The theory of CONDOMINIUM
The growing housing complex market is greatly changing in Japan. In the first half of 2007, land prices in the central city rose, and in Tokyo and Kanagawa prefectures, allotment sale unit prices rose by 11.4% compared to the previous year. If limited to the prime area, i.e; the 23 wards in Tokyo, land price unit of 1m2 was approximately 1.10 million, which converts to a 26.9% increase. Because buyers cannot accommodate skyrocketing land prices, home sales decreased. On top of that, many were confused by the implementation of the new building standards law, which in turn caused the supply of new apartment units to decrease. Some developers with too much stock started to postpone some projects.
Under these circumstances, strategies of apartment businesses began to show signs of polarization. Major developers started structuring and planning in the prime areas such as the center of the city or areas near the train station, and began to sell highly priced apartment units fully equipped with utility services, nice interiors, and facilities. On the contrary, middle-, small-sized, or newcomer developers supply reasonably priced apartment units located in the suburbs. Among these, floor heights are compressed and floor-area ratio is ensured to the maximum legal regulations. These apartment buildings are the so-called "crammed type" and the buyers need good eyes to assess the balance between the price and the quality. Because an issue of disguised earthquake resistance was exposed in 2005, apartment buyers also have a tendency to place importance on "security/reassurance" in addition to "location", "space (layout)", and "price". However, it seems like users put too much importance on living "safely" rather than living "comfortably". Also, a lot of people select apartment buildings for a passive reason like "maintenance is easy".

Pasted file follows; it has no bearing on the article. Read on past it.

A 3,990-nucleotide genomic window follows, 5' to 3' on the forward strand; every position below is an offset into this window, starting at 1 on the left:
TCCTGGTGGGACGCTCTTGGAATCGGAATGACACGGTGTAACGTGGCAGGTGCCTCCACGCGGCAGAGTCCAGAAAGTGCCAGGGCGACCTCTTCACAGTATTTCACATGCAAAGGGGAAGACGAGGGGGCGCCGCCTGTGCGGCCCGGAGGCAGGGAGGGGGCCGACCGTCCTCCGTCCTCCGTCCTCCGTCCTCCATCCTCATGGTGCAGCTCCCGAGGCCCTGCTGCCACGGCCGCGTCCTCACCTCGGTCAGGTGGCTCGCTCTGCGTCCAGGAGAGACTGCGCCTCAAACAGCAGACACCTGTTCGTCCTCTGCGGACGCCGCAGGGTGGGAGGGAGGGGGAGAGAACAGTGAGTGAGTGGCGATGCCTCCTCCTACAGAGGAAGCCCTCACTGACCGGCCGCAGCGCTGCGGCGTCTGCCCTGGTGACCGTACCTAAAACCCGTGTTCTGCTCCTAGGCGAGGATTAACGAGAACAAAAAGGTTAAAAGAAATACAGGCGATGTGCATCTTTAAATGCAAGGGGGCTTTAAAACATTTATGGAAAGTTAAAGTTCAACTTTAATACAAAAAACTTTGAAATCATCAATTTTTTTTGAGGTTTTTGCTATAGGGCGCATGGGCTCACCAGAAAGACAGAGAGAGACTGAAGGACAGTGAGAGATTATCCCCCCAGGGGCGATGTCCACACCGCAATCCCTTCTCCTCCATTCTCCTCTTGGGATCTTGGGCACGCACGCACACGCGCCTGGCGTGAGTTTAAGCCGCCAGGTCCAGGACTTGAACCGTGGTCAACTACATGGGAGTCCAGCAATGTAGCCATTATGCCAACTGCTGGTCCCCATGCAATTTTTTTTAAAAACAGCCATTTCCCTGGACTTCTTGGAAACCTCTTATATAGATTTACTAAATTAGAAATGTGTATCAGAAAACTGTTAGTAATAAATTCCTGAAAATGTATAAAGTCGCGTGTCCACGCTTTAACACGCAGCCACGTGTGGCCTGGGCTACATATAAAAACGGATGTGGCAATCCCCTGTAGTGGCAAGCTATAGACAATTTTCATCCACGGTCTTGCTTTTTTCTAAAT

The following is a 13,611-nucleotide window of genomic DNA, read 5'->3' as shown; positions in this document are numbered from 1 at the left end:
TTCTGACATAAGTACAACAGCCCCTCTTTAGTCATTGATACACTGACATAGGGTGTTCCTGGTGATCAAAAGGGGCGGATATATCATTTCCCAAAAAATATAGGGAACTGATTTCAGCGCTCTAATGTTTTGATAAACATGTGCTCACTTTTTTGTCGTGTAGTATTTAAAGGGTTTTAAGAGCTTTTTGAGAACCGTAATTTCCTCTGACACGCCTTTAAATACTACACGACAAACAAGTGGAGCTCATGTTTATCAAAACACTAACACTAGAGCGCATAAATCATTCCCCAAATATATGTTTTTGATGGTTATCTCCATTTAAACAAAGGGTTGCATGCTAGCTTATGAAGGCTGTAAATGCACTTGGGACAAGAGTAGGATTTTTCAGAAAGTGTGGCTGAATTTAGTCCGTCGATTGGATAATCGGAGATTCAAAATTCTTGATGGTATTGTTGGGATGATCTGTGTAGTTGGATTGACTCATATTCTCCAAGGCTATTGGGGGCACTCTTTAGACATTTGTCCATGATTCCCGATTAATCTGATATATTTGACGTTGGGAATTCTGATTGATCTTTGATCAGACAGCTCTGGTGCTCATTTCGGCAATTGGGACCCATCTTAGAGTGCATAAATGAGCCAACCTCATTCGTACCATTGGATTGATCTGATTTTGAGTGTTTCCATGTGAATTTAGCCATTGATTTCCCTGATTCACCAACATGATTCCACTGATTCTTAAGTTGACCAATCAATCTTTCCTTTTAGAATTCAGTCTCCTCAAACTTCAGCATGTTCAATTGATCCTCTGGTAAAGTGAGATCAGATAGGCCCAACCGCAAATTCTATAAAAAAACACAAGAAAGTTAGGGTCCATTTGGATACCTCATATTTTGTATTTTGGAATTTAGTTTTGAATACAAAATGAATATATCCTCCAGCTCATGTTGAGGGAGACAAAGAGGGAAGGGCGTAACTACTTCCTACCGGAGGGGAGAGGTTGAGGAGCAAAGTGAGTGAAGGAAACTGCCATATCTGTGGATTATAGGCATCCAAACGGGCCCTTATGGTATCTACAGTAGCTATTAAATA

It is essential to coordinate individual residences with your own style and sometimes visit each other's apartments. These kinds of efforts ultimately lead to having a long-term perspective in community maintenance and apartment management. That means having somewhat of a connection with the local community, and not just caring about the building frame quality.